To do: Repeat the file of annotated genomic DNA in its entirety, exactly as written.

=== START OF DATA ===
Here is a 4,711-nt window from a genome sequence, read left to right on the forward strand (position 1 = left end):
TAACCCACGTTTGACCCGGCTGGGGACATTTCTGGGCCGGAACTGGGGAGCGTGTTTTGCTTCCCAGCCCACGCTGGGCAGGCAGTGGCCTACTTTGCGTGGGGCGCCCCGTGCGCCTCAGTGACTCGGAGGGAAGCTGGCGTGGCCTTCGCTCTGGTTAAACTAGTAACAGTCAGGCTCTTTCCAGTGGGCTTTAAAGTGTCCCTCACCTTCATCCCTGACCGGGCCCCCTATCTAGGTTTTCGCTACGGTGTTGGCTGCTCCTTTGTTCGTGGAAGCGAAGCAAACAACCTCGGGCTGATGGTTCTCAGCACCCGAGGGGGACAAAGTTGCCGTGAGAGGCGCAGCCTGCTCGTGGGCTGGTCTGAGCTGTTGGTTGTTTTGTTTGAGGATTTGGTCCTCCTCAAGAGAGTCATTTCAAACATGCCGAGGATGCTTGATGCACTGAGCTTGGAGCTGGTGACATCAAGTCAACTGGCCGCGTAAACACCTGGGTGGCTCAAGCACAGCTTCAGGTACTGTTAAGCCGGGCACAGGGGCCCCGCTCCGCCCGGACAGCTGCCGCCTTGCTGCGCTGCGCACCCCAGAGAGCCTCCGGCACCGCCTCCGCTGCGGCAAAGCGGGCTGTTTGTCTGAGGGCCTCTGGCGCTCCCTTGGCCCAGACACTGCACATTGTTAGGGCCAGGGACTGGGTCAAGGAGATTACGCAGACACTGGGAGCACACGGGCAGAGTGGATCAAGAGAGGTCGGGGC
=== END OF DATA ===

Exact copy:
Here is a 4,711-nt window from a genome sequence, read left to right on the forward strand (position 1 = left end):
TAACCCACGTTTGACCCGGCTGGGGACATTTCTGGGCCGGAACTGGGGAGCGTGTTTTGCTTCCCAGCCCACGCTGGGCAGGCAGTGGCCTACTTTGCGTGGGGCGCCCCGTGCGCCTCAGTGACTCGGAGGGAAGCTGGCGTGGCCTTCGCTCTGGTTAAACTAGTAACAGTCAGGCTCTTTCCAGTGGGCTTTAAAGTGTCCCTCACCTTCATCCCTGACCGGGCCCCCTATCTAGGTTTTCGCTACGGTGTTGGCTGCTCCTTTGTTCGTGGAAGCGAAGCAAACAACCTCGGGCTGATGGTTCTCAGCACCCGAGGGGGACAAAGTTGCCGTGAGAGGCGCAGCCTGCTCGTGGGCTGGTCTGAGCTGTTGGTTGTTTTGTTTGAGGATTTGGTCCTCCTCAAGAGAGTCATTTCAAACATGCCGAGGATGCTTGATGCACTGAGCTTGGAGCTGGTGACATCAAGTCAACTGGCCGCGTAAACACCTGGGTGGCTCAAGCACAGCTTCAGGTACTGTTAAGCCGGGCACAGGGGCCCCGCTCCGCCCGGACAGCTGCCGCCTTGCTGCGCTGCGCACCCCAGAGAGCCTCCGGCACCGCCTCCGCTGCGGCAAAGCGGGCTGTTTGTCTGAGGGCCTCTGGCGCTCCCTTGGCCCAGACACTGCACATTGTTAGGGCCAGGGACTGGGTCAAGGAGATTACGCAGACACTGGGAGCACACGGGCAGAGTGGATCAAGAGAGGTCGGGGC